Mobile systems: a threat to corporate security

By | February 9, 2005

In recent years, corporate security levels have significantly improved. There is much more effective control of Internet connections, security tools installed on networked computers, user training, etc.

Nevertheless, at the same time as these factors are improving, technology is also advancing and conflicts are arising, in particular, between traditional security policies and the mobility of network users.

Today there is an increasing need for many company employees to have mobile devices: from laptops to latest generation cell phones. Such equipment spends long periods outside the ‘secure’ environment of the office, where corporate security policies won’t be able to protect them from possible attacks.

In the case of a sales rep, for example, one of their main concerns is to be able to receive email in a computer connected to the Internet in a hotel room. Accustomed to the secure office environment, security often tends to be something of an afterthought in such circumstances. The consequences however, could be extremely serious, as without the protection of a firewall, the laptop becomes an easy target for hackers and an out-of-date antivirus could result in a computer becoming a ‘zombie’.

The problems are compounded by the fact that these types of computers often contain vital strategic information: projects, offers for clients, customer databases, etc. This type of key data needs to be protected from competitors or unscrupulous hackers.

But there is also another factor which should be of concern to system administrators in corporate networks: sooner or later, this roaming computer will connect up to the corporate network, with all the material that it has picked up from the Internet along the way. Hacking tools, Trojans, spyware… all of these can directly enter the corporate network if the correct measures are not applied. Obviously there are tools that prevent the spread of this type of malicious code throughout the company, but nevertheless, a door has still been left wide open to them. Another problem that often goes unnoticed is that of third-party computers connecting to the network. As more services are outsourced from large corporations, many external contractors need to connect to the network with laptops, just as if they were another employee.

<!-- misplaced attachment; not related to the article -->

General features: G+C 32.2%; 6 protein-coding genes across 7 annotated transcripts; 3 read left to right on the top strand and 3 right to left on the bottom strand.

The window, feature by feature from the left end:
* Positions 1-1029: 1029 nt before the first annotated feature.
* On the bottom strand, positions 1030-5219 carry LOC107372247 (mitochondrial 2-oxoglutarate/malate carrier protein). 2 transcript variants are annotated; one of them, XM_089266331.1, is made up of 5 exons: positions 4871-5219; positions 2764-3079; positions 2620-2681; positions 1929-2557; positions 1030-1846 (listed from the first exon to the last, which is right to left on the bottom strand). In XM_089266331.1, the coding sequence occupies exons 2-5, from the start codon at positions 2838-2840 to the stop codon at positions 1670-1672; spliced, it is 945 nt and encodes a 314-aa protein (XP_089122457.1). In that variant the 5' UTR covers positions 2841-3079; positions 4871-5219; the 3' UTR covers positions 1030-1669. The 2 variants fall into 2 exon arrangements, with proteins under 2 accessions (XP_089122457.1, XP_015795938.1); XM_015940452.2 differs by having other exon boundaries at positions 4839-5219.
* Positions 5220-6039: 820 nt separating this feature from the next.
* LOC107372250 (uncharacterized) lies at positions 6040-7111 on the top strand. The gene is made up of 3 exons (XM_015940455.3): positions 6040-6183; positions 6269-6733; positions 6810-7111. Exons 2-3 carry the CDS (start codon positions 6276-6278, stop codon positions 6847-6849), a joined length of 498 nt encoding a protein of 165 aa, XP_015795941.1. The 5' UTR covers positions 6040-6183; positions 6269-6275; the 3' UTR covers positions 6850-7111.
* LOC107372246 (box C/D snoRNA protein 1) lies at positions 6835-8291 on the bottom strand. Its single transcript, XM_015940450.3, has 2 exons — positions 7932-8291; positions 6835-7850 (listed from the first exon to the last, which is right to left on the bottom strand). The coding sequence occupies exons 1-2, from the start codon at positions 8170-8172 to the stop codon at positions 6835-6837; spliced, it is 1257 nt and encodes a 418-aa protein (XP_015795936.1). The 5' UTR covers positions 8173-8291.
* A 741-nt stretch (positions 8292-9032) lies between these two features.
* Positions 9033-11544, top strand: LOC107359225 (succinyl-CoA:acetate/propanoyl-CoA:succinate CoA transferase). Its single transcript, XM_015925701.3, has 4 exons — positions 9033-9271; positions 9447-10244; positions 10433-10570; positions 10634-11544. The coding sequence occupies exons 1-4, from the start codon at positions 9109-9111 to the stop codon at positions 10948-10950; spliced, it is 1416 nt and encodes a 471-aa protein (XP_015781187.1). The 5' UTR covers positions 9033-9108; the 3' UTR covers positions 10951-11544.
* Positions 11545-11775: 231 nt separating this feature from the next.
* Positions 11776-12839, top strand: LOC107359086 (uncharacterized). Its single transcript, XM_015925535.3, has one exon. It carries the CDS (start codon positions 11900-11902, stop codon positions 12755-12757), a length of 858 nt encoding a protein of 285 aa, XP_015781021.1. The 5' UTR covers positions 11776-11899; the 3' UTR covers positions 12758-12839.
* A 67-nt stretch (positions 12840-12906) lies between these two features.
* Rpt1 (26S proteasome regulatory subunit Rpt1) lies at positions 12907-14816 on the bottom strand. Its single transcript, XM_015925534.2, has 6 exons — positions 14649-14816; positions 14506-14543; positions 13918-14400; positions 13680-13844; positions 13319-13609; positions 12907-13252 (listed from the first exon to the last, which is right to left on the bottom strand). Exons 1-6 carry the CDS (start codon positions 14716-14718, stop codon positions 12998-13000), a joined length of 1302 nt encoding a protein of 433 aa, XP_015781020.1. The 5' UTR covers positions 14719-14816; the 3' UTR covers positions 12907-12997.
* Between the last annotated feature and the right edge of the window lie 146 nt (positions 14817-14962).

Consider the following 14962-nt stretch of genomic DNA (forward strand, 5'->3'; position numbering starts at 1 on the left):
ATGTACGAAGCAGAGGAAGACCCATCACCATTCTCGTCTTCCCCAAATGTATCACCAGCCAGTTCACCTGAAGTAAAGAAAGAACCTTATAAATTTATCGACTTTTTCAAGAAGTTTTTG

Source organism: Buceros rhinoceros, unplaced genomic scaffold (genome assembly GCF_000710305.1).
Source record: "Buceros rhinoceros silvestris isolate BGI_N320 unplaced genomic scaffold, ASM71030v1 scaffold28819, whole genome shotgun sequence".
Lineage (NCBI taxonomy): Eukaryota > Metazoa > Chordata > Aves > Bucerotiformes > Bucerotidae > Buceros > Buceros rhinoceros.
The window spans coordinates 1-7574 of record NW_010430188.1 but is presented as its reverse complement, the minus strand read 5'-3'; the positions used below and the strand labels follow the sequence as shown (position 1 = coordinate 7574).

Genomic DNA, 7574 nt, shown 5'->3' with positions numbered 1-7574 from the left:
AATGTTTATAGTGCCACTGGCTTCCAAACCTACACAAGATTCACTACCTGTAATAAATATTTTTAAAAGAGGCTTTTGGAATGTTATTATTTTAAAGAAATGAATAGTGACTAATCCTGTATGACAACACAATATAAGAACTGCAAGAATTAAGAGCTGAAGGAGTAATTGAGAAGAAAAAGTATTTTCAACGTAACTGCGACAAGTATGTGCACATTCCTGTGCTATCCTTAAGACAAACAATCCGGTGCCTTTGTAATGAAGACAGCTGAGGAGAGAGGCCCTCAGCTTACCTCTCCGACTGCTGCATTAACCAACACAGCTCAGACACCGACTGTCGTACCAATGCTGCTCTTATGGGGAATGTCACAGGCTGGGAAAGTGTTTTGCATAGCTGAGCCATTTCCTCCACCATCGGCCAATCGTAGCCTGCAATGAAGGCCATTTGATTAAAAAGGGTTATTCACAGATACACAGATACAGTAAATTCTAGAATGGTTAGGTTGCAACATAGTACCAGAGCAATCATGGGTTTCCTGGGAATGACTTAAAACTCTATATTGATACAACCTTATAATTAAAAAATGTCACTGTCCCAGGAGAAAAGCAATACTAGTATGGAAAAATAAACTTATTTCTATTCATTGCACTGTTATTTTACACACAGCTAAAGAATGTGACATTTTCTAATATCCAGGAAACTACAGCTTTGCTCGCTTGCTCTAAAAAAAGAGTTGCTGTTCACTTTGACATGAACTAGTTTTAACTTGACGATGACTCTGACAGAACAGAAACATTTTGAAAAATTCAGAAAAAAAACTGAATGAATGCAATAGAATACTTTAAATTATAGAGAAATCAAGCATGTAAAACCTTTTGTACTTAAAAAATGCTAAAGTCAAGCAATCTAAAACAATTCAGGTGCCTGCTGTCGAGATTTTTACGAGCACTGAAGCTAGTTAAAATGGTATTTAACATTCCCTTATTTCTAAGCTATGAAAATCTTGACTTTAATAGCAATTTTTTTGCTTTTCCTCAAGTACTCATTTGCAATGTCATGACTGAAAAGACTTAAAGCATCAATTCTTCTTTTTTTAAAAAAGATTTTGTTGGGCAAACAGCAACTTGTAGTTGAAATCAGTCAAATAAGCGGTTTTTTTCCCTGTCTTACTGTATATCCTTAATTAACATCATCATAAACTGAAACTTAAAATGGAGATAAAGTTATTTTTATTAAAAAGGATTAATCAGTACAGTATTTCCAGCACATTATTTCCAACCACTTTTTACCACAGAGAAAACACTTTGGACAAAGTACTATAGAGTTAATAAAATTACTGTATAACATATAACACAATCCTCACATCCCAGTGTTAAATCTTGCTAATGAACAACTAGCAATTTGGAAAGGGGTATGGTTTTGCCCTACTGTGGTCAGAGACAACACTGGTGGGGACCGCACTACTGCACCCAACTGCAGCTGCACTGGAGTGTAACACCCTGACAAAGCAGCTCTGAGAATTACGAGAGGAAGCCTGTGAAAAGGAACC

These computers would normally have some sort of security system installed, from antivirus products to firewalls, but how can you be sure they meet your company’s security policy? Network administrators have enough problems without having to go around checking subcontractors’ computers one-by-one (not to mention the problems arising from privacy rules that may vary considerably from one company to another).

All these circumstances reveal the need for specific control over the laptops and other mobile devices that connect to the network. In order to anticipate a user possibly breaking security rules, full, automatic security control needs to be applied to laptops when they connect, whether they belong to external personnel or roaming employees.

When a system connects to the corporate network, it is important to ensure that that system is secure, i.e. that it compiles with the security levels established by the network administrator. This means that malware won’t be able to enter the corporation through this type of connection. Access should be permitted or denied depending on the result, or if necessary, security levels of the device should be adapted to the company’s security requirements.

However, on many occasions these kinds of connections are anticipated and can be redirected to specific network segments or sets of permissions and restrictions can be established automatically without causing a conflict between the security policies of different companies.

So it is quite evident, the question of laptops and other mobile devices connecting to the corporate network is not without its problems, and needs to be controlled with great care. The tools for protecting these computers will shortly become a basic element for the proper implementation of corporate security policies.

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